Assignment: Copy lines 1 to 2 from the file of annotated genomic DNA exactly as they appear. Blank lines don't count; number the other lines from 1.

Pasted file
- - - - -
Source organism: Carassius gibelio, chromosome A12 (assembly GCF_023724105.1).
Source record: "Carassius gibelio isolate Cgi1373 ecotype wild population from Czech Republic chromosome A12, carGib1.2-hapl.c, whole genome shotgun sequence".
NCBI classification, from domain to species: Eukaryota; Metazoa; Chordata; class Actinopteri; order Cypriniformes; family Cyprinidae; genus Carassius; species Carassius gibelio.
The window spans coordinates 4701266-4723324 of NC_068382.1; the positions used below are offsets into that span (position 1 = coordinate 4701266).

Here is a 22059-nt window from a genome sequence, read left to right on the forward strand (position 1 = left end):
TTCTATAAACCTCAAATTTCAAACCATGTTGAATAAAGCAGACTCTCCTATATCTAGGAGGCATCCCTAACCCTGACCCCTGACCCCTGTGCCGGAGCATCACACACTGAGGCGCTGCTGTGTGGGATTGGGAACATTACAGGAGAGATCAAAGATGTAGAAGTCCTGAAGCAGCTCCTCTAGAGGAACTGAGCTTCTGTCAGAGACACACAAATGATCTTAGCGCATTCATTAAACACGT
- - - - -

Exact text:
Source organism: Carassius gibelio, chromosome A12 (assembly GCF_023724105.1).
Source record: "Carassius gibelio isolate Cgi1373 ecotype wild population from Czech Republic chromosome A12, carGib1.2-hapl.c, whole genome shotgun sequence".